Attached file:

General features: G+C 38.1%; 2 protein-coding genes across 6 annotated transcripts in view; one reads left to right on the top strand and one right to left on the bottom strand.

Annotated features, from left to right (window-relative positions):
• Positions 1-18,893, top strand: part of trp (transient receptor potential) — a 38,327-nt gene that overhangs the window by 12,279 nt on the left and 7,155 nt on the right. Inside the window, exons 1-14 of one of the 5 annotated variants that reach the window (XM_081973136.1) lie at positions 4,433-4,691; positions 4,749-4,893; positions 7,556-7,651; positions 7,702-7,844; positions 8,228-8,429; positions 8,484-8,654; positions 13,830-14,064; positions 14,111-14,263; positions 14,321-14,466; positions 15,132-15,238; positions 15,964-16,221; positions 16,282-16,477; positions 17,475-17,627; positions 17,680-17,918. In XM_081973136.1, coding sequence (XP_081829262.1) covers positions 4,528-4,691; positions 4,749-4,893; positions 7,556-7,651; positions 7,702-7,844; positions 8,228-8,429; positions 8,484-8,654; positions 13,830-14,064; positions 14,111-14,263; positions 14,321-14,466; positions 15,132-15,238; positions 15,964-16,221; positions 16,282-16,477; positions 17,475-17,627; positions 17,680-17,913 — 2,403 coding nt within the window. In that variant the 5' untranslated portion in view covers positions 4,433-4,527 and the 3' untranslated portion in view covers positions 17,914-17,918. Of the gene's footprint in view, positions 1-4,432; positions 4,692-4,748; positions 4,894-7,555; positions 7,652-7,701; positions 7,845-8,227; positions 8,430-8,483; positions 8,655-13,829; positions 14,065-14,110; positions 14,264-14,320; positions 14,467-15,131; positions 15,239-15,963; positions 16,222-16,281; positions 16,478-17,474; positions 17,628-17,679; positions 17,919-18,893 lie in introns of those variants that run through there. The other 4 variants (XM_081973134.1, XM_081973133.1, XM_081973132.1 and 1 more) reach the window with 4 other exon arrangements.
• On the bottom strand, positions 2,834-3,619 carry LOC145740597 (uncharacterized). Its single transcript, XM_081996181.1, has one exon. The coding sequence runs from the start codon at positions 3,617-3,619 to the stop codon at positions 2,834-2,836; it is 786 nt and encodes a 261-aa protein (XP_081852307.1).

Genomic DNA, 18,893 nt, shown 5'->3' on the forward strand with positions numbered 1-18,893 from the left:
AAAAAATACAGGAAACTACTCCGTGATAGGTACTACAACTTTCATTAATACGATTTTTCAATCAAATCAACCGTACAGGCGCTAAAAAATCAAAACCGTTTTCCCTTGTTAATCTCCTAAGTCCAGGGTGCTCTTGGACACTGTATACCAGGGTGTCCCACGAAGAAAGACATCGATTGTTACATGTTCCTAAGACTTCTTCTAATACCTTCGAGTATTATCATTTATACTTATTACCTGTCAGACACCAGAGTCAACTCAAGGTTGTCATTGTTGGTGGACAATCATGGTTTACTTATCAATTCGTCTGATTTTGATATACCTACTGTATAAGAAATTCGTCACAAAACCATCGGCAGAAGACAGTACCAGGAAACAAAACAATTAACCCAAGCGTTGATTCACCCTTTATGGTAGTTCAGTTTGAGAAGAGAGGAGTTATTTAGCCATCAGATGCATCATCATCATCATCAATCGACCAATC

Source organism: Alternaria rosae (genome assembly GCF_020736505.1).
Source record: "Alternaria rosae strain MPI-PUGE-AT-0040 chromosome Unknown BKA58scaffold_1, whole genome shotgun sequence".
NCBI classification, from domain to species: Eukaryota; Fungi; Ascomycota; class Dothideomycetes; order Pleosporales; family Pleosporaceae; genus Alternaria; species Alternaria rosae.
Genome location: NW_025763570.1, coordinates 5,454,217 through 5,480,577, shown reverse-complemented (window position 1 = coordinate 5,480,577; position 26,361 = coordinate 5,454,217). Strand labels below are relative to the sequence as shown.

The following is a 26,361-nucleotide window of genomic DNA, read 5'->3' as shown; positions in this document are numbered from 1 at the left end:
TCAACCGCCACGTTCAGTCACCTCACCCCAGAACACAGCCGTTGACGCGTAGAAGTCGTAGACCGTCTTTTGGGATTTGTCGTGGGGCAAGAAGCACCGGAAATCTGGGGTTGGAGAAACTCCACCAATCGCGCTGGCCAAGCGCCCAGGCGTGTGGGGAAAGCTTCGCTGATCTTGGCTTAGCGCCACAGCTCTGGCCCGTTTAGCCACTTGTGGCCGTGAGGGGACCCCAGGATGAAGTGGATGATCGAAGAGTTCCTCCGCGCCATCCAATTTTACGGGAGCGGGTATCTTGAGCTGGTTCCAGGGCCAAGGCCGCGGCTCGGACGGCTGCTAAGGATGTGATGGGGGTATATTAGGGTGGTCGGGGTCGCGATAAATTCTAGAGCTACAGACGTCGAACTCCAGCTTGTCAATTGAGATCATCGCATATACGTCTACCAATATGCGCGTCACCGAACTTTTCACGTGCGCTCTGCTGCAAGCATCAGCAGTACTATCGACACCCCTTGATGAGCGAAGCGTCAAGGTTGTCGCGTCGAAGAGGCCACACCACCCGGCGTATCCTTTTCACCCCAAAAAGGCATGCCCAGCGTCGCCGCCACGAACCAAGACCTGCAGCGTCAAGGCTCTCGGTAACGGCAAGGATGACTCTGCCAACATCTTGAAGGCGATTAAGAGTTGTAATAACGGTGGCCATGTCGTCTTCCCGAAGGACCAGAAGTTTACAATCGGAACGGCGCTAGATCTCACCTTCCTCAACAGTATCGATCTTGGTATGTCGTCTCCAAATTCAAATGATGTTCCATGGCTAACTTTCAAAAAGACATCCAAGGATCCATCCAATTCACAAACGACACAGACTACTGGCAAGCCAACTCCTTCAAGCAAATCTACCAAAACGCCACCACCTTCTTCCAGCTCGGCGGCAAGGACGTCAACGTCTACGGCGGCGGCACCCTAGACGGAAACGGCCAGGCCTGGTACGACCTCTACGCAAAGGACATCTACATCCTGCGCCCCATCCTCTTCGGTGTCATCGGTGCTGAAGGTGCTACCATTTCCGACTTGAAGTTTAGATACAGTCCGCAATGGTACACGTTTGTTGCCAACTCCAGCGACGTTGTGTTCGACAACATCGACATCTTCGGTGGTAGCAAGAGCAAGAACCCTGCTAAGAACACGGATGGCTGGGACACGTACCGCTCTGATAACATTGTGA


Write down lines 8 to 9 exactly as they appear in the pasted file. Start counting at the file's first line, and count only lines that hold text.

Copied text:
Source record: "Alternaria rosae strain MPI-PUGE-AT-0040 chromosome Unknown BKA58scaffold_1, whole genome shotgun sequence".
NCBI classification, from domain to species: Eukaryota; Fungi; Ascomycota; class Dothideomycetes; order Pleosporales; family Pleosporaceae; genus Alternaria; species Alternaria rosae.